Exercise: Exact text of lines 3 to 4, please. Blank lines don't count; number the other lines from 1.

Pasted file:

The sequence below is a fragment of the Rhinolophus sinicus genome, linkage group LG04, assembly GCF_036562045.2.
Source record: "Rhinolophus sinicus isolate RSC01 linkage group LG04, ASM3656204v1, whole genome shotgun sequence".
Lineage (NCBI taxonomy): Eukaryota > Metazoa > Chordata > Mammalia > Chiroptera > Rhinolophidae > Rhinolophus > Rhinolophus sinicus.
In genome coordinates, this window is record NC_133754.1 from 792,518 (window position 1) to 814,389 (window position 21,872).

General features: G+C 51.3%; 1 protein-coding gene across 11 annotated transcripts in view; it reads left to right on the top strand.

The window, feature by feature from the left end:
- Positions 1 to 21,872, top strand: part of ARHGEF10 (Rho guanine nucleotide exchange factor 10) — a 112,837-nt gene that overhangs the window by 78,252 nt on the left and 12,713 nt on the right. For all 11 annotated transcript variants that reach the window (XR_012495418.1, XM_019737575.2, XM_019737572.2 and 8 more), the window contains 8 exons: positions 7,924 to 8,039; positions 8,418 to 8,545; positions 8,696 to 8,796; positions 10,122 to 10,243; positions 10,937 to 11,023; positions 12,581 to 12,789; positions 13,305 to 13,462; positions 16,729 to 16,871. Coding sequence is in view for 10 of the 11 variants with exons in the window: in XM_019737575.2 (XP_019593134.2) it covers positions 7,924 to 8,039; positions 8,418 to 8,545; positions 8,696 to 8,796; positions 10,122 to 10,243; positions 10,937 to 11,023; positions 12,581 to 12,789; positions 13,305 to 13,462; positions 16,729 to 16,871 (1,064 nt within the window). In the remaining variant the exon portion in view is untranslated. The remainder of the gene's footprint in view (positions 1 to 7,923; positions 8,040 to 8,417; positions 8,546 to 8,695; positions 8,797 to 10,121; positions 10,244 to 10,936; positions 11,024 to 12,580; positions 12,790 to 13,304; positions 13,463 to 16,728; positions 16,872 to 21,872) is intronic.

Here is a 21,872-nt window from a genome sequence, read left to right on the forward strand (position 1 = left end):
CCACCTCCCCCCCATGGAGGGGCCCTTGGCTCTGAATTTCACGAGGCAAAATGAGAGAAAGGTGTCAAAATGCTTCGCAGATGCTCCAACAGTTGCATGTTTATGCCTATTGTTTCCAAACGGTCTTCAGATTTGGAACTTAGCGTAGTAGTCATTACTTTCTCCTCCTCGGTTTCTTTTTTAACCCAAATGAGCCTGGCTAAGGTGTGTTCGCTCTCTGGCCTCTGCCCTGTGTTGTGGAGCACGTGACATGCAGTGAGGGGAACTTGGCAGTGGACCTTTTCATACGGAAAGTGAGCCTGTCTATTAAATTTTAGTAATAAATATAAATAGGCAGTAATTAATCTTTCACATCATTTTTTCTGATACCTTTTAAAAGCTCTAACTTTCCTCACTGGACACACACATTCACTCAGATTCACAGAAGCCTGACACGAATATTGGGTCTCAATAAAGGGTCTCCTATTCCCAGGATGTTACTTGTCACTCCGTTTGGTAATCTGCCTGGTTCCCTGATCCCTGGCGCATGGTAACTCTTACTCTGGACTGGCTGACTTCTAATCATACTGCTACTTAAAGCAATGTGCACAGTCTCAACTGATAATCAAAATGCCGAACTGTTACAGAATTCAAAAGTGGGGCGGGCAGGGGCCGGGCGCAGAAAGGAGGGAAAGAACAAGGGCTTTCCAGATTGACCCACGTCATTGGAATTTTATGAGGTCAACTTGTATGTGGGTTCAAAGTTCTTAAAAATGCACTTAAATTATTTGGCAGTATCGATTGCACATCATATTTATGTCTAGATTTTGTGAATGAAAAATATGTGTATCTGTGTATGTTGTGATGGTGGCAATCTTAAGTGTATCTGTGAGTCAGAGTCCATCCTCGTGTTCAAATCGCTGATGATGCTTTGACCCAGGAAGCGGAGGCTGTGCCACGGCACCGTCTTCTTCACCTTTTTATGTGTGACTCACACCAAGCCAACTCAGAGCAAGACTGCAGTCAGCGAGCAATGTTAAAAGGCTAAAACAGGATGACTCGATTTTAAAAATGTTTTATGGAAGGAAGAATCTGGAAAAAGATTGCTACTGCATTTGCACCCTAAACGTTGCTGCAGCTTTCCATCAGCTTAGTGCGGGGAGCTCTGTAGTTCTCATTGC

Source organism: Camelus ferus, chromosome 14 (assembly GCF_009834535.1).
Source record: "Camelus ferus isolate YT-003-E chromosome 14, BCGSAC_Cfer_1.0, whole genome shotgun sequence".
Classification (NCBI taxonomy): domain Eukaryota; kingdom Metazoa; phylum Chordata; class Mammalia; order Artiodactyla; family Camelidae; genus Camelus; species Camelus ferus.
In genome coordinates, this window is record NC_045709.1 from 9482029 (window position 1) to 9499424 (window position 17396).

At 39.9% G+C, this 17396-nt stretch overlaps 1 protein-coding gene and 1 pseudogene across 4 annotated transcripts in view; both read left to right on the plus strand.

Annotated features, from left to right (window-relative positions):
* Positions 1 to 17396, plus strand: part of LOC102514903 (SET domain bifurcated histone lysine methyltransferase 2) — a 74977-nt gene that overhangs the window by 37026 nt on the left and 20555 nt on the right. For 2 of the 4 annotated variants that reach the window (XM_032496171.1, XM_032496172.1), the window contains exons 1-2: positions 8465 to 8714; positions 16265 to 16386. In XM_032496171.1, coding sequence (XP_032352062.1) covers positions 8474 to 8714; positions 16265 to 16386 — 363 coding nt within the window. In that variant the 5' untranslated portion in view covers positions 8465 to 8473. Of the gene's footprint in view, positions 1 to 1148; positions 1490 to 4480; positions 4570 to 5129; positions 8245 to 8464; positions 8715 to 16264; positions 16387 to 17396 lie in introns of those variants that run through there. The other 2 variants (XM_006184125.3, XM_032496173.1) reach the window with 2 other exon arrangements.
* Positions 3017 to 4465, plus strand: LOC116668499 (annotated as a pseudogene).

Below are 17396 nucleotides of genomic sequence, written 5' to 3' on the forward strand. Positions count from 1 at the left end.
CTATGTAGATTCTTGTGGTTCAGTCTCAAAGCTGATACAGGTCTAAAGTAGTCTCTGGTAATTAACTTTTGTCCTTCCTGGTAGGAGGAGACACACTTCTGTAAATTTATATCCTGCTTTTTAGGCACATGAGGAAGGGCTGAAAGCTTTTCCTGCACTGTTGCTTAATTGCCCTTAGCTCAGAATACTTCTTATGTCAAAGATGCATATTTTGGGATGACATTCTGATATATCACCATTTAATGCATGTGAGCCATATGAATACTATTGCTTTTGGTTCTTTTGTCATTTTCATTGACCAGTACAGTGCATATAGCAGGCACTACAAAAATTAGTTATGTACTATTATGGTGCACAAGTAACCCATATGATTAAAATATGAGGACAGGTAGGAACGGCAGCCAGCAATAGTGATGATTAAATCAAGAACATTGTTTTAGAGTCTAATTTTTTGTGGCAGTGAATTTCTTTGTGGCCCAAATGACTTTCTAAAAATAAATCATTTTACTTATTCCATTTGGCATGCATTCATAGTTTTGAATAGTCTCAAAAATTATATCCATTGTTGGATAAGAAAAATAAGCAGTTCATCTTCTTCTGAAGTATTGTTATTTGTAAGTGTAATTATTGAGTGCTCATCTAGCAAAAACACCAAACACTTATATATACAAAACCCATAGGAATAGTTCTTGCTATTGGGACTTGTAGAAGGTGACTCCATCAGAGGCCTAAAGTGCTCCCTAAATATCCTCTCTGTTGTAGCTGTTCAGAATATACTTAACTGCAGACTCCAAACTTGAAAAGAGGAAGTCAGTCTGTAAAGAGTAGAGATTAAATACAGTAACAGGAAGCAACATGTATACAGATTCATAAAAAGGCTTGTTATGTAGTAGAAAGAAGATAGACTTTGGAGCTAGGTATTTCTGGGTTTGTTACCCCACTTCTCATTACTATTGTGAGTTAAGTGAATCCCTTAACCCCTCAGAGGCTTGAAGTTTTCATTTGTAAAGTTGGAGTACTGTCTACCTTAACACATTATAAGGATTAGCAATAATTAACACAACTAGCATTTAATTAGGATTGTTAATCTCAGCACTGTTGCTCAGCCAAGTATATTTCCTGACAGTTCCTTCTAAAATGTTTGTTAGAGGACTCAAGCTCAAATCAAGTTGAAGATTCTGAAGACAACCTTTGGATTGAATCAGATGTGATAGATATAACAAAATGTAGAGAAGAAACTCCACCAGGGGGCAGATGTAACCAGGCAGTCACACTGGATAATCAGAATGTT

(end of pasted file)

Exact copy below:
Lineage (NCBI taxonomy): Eukaryota > Metazoa > Chordata > Mammalia > Chiroptera > Rhinolophidae > Rhinolophus > Rhinolophus sinicus.
In genome coordinates, this window is record NC_133754.1 from 792,518 (window position 1) to 814,389 (window position 21,872).